Big city lawyers paid Old Order Mennonite women $20 an hour to bake cookies, all in an effort to gather evidence in “the cookie war.” This “sweet and true tale” was shared recently as part of “The Anabaptist Story lives on: Virtual museum and archive tour,” sponsored by TourMagination, in which archivists and historians show unique artifacts, photos and documents as they share parts of the Anabaptist-Mennonite story.
During a recent virtual tour, Laureen Harder-Gissing, archivist at the Mennonite Archives of Ontario that is housed at Conrad Grebel University College in Waterloo, explained how Old Order Mennonite and Amish women in their kitchens across North America were drawn into “the cookie war,” and how a cookbook featuring many of their traditional recipes held important evidence.
It was the 1980s and the wholesale industrial cookie market was crumbling, according to Harder-Gissing. Consumers wanted something that tasted “authentic and homemade.” In an effort to meet that demand, Procter & Gamble spent six years developing and testing a cookie recipe that was “soft on the inside and crispy on the outside.”
But it seems the idea of an industrialized cookie that tasted homemade had been “oversold,” and companies seeking to “gain market advantage” started to scrutinize their competition, she said. Two of the “big players” in the world of industrialized food production, got into a spat. In 1984, Procter & Gamble sued Nabisco for patent infringement over a cookie recipe. Nabisco set out to prove that the recipe existed long before Procter & Gamble developed it. The recipe in question was for a cookie that swirled together a light sugar cookie dough with a dark molasses dough, for a treat that was both crunchy on the outside and soft and chewy on the inside.
Off went the big city lawyers and their researchers from both sides to gather evidence. It was not long before the trail led them to Mennonites and their recipe books. It appeared that the evidence lay on page 193 of the late Edna Staebler’s Food That Really Schmecks cookbook, featuring traditional recipes from the homes of Mennonites in Waterloo Region. Known as rigglevake kucha in Staebler’s cookbook, which is Pennsylvania German for “railroad cookies,” they are also called pinwheel cookies or ribbon cookies elsewhere.
By the mid 1980s, Staebler’s collection of “simple, country” recipes from Mennonite kitchens, interspersed with stories and commentary, had become “a tremendous hit,” according to Harder-Gissing. Staebler was often called on to “interpret” Old Order and Amish life to an “increasingly curious” national audience.
Staebler had many visits from lawyers, wanting her to find Mennonite women to bake sample cookies. They offered $20 an hour. At first she thought it was “great fun,” according to Harder-Gissing. Later, Staebler was concerned that she and the Mennonite women could be compelled to testify in court. Nabisco lawyers assured her, “Nothing could be worse for the image of Nabisco than subjecting Mennonite ladies in white bonnets to a session in court.”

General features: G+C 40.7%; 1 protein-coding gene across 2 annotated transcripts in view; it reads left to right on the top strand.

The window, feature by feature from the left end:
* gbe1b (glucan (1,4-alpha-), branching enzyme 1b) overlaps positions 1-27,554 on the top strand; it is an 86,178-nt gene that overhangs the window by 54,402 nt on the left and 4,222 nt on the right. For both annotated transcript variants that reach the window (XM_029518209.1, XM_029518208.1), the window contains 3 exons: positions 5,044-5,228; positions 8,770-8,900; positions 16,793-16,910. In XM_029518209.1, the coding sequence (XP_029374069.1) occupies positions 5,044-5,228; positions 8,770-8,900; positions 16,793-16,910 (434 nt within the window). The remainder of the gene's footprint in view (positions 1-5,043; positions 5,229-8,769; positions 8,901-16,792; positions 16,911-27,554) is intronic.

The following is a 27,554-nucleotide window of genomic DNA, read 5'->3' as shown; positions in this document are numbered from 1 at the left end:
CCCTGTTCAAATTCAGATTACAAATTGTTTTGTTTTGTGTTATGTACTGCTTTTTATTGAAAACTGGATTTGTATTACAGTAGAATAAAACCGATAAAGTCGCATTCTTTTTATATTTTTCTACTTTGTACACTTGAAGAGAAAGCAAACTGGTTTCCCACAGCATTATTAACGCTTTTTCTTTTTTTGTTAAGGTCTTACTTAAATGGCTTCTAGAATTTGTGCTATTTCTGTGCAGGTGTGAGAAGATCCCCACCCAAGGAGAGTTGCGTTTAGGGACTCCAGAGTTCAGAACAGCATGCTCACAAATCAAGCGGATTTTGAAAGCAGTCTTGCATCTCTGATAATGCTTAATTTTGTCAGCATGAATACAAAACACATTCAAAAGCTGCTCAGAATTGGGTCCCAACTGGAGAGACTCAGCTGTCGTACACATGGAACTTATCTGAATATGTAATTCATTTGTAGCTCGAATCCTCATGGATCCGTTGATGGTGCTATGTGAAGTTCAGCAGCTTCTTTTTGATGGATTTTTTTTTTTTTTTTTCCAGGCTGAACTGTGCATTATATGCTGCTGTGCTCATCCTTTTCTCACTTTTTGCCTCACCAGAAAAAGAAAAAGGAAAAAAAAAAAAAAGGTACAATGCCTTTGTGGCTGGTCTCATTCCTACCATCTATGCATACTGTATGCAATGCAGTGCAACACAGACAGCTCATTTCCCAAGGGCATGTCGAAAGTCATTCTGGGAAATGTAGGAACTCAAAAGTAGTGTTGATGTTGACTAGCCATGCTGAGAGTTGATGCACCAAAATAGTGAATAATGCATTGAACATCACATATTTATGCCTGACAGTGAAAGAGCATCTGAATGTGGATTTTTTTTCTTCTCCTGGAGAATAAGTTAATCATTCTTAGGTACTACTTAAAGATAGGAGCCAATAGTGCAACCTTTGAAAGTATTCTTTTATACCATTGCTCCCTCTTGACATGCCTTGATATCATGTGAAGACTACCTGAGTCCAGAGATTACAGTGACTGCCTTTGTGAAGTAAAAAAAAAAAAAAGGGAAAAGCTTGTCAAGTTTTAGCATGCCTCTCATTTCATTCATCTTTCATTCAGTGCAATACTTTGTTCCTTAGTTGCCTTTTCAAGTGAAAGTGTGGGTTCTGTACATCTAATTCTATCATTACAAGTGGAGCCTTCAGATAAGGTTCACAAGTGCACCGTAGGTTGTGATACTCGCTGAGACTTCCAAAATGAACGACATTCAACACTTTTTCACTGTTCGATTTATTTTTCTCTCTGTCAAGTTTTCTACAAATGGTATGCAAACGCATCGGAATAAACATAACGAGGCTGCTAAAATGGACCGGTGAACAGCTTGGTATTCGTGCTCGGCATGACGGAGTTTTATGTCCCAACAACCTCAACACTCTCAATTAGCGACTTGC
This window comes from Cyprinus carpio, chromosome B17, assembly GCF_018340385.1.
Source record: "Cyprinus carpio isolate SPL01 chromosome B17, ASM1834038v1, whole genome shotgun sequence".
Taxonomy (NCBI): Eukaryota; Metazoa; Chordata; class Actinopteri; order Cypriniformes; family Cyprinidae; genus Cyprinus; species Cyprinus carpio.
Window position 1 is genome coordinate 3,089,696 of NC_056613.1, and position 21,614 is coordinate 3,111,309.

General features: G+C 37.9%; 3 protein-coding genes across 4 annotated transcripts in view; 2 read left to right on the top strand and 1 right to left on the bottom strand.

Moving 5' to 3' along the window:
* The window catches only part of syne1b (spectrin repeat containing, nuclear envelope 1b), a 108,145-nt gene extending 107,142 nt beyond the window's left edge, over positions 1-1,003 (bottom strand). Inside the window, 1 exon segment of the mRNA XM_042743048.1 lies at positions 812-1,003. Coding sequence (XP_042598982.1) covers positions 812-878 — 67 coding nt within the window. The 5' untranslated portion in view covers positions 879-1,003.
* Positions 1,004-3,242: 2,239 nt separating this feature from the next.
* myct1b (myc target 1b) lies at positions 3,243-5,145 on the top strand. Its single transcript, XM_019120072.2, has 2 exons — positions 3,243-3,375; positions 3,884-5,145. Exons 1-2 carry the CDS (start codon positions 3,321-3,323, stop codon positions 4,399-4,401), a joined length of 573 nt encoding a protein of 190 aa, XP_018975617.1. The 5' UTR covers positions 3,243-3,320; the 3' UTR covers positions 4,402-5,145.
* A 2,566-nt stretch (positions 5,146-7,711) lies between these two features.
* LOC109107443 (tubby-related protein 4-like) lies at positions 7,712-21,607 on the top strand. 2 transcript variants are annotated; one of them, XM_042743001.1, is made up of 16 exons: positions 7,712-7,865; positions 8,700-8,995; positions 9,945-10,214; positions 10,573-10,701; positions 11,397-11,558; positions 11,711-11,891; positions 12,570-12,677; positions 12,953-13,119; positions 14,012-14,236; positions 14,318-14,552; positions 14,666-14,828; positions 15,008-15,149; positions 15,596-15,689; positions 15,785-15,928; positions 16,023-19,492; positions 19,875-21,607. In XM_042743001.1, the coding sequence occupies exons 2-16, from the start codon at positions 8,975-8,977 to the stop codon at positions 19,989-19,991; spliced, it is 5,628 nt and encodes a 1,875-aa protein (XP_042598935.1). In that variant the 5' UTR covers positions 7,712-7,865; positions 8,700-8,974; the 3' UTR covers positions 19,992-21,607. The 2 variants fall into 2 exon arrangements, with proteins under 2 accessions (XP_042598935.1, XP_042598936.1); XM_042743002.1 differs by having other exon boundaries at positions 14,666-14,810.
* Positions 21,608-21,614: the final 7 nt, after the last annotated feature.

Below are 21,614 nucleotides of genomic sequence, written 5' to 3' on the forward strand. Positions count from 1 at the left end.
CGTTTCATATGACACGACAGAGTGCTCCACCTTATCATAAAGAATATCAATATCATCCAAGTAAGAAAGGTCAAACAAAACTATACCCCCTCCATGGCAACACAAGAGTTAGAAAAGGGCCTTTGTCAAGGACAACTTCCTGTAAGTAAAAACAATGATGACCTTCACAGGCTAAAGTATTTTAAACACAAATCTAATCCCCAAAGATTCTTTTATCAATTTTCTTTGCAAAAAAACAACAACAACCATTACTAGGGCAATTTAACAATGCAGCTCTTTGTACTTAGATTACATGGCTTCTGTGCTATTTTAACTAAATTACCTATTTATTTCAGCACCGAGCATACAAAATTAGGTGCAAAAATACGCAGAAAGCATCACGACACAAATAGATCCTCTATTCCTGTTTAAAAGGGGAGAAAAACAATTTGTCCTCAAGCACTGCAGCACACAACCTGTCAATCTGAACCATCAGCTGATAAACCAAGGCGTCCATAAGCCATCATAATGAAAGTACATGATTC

Lawyers also visited Pathway Publishers and the Amish Historical Library in Aylmer, Ont., where the Amish community magazine, Family Life, was published. They took out an ad in the magazine offering $15 to the first 10 people to send in samples of cookies that were both crispy and chewy. Archivist David Luthy kept some of the sample cookies “for historical interest,” which he donated to the Mennonite Archives of Ontario, along with other artifacts from the Amish community.
“Archives won’t always preserve baking,” said Harder-Gissing. “Maybe, if they come with a really good story!” she added.
The patent dispute was settled out of court in 1989, but that was not the end of the story. Kathleen McDonell wrote a play in 1988 called The Cookie War that was staged at least three times, including at the Blyth (Ont.) Festival and at the United Mennonite Education Institute in Leamington, Ont., now known as UMEI. As the legend grew, it “hit the press nationally” and, while the rights to a movie screenplay were sold, a movie has never been produced, Harder-Gissing said.
Staebler noted that these cookies “are a lot of work” and Mennonite women tend not to bake them on a regular basis. Nevertheless, Harder-Gissing said that, until the case was settled, “I suspect a lot of lawyers ate a lot of cookies!”
This and many other virtual tours in The Anabaptist Story Lives On series can be found at tourmagination.com/vtour-3/.
This article appears in the March 15, 2021 print issue, with the headline “‘The cookie war.’” Do you have a story idea about Mennonites in Eastern Canada? Send it to Janet Bauman at firstname.lastname@example.org.
A sample of cookies baked as evidence in ‘the cookie war’ were preserved at the Amish Historical Library and donated to the Mennonite Archives of Ontario. In Laureen Harder-Gissing’s virtual archive tour, they helped to document one of the food stories from Mennonite history. (Photo courtesy of the Mennonite Archives of Ontario)
Edna Staebler, author of Food That Really Schmecks, is shown holding the cookies in question, in an article she wrote for Saturday Night Magazine in 1987 about ‘the cookie war.’ The photo was shown as part of the virtual archives tour by Laureen Harder-Gissing, far right, describing a patent dispute over a cookie recipe that drew Mennonite women into the conflict. (Screenshot by Janet Bauman)